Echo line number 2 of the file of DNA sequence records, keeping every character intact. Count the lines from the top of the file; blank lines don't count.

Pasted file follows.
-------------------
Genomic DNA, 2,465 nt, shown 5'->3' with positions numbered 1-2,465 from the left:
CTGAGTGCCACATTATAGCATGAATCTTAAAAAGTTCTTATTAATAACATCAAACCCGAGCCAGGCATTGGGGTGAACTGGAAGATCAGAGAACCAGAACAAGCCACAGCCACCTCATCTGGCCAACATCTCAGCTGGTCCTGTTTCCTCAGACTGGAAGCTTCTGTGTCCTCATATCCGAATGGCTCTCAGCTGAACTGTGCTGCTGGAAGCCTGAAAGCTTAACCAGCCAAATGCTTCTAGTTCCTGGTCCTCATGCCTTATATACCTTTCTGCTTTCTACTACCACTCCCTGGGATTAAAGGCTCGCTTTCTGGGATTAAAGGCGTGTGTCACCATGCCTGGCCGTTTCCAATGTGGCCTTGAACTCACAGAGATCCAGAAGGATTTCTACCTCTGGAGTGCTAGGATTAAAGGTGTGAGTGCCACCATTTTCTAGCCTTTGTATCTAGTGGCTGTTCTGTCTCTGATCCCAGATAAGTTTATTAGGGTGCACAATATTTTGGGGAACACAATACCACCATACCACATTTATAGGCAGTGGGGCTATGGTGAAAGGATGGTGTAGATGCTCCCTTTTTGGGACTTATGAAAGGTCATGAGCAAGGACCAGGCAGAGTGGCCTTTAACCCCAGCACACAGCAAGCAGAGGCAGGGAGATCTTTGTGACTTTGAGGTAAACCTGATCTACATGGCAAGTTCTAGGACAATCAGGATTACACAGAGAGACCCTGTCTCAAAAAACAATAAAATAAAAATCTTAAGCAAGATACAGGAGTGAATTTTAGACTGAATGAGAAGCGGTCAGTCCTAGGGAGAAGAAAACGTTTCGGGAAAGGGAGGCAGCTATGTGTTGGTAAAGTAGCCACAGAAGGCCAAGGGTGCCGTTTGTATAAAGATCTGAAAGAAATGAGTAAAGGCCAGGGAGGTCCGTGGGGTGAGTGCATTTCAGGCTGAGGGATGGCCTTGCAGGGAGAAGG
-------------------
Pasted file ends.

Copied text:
CTGAGTGCCACATTATAGCATGAATCTTAAAAAGTTCTTATTAATAACATCAAACCCGAGCCAGGCATTGGGGTGAACTGGAAGATCAGAGAACCAGAACAAGCCACAGCCACCTCATCTGGCCAACATCTCAGCTGGTCCTGTTTCCTCAGACTGGAAGCTTCTGTGTCCTCATATCCGAATGGCTCTCAGCTGAACTGTGCTGCTGGAAGCCTGAAAGCTTAACCAGCCAAATGCTTCTAGTTCCTGGTCCTCATGCCTTATATACCTTTCTGCTTTCTACTACCACTCCCTGGGATTAAAGGCTCGCTTTCTGGGATTAAAGGCGTGTGTCACCATGCCTGGCCGTTTCCAATGTGGCCTTGAACTCACAGAGATCCAGAAGGATTTCTACCTCTGGAGTGCTAGGATTAAAGGTGTGAGTGCCACCATTTTCTAGCCTTTGTATCTAGTGGCTGTTCTGTCTCTGATCCCAGATAAGTTTATTAGGGTGCACAATATTTTGGGGAACACAATACCACCATACCACATTTATAGGCAGTGGGGCTATGGTGAAAGGATGGTGTAGATGCTCCCTTTTTGGGACTTATGAAAGGTCATGAGCAAGGACCAGGCAGAGTGGCCTTTAACCCCAGCACACAGCAAGCAGAGGCAGGGAGATCTTTGTGACTTTGAGGTAAACCTGATCTACATGGCAAGTTCTAGGACAATCAGGATTACACAGAGAGACCCTGTCTCAAAAAACAATAAAATAAAAATCTTAAGCAAGATACAGGAGTGAATTTTAGACTGAATGAGAAGCGGTCAGTCCTAGGGAGAAGAAAACGTTTCGGGAAAGGGAGGCAGCTATGTGTTGGTAAAGTAGCCACAGAAGGCCAAGGGTGCCGTTTGTATAAAGATCTGAAAGAAATGAGTAAAGGCCAGGGAGGTCCGTGGGGTGAGTGCATTTCAGGCTGAGGGATGGCCTTGCAGGGAGAAGG